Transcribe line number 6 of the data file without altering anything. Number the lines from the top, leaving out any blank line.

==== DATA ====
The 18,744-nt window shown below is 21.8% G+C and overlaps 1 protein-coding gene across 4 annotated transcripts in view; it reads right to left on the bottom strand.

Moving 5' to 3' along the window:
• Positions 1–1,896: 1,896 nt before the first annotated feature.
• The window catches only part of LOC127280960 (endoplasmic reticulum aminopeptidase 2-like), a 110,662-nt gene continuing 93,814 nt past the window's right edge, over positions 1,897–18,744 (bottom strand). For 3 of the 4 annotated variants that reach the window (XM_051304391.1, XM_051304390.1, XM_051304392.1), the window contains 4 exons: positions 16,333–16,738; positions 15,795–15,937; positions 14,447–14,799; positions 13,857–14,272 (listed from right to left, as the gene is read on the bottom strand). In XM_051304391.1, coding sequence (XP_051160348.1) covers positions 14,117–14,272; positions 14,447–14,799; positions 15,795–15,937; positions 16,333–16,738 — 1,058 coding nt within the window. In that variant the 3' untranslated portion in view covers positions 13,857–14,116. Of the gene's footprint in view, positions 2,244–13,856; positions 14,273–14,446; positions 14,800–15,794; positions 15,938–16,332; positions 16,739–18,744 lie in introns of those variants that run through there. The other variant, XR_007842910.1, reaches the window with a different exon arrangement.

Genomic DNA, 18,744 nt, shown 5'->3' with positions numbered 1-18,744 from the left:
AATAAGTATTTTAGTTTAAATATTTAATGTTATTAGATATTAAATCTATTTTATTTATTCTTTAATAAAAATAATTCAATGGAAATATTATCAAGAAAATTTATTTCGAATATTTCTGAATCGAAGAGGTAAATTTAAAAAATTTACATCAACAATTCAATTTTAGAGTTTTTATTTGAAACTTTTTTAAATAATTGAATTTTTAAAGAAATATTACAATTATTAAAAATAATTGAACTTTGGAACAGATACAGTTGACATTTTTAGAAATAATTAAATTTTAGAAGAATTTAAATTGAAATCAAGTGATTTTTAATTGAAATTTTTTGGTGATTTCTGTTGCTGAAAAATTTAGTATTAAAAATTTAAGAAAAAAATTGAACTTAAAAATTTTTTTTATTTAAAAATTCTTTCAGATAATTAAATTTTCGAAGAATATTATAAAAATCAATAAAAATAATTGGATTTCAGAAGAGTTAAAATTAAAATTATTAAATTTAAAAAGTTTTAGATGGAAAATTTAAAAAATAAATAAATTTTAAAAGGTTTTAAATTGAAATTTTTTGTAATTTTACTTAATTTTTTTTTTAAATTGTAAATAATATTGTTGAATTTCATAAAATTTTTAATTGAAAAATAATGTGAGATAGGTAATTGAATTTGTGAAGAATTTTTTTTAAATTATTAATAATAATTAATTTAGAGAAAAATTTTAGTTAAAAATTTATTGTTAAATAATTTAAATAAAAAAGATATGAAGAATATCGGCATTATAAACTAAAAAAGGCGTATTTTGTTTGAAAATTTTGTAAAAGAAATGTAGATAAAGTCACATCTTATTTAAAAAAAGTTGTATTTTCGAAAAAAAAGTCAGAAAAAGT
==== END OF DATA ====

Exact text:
AATAAGTATTTTAGTTTAAATATTTAATGTTATTAGATATTAAATCTATTTTATTTATTCTTTAATAAAAATAATTCAATGGAAATATTATCAAGAAAATTTATTTCGAATATTTCTGAATCGAAGAGGTAAATTTAAAAAATTTACATCAACAATTCAATTTTAGAGTTTTTATTTGAAACTTTTTTAAATAATTGAATTTTTAAAGAAATATTACAATTATTAAAAATAATTGAACTTTGGAACAGATACAGTTGACATTTTTAGAAATAATTAAATTTTAGAAGAATTTAAATTGAAATCAAGTGATTTTTAATTGAAATTTTTTGGTGATTTCTGTTGCTGAAAAATTTAGTATTAAAAATTTAAGAAAAAAATTGAACTTAAAAATTTTTTTTATTTAAAAATTCTTTCAGATAATTAAATTTTCGAAGAATATTATAAAAATCAATAAAAATAATTGGATTTCAGAAGAGTTAAAATTAAAATTATTAAATTTAAAAAGTTTTAGATGGAAAATTTAAAAAATAAATAAATTTTAAAAGGTTTTAAATTGAAATTTTTTGTAATTTTACTTAATTTTTTTTTTAAATTGTAAATAATATTGTTGAATTTCATAAAATTTTTAATTGAAAAATAATGTGAGATAGGTAATTGAATTTGTGAAGAATTTTTTTTAAATTATTAATAATAATTAATTTAGAGAAAAATTTTAGTTAAAAATTTATTGTTAAATAATTTAAATAAAAAAGATATGAAGAATATCGGCATTATAAACTAAAAAAGGCGTATTTTGTTTGAAAATTTTGTAAAAGAAATGTAGATAAAGTCACATCTTATTTAAAAAAAGTTGTATTTTCGAAAAAAAAGTCAGAAAAAGT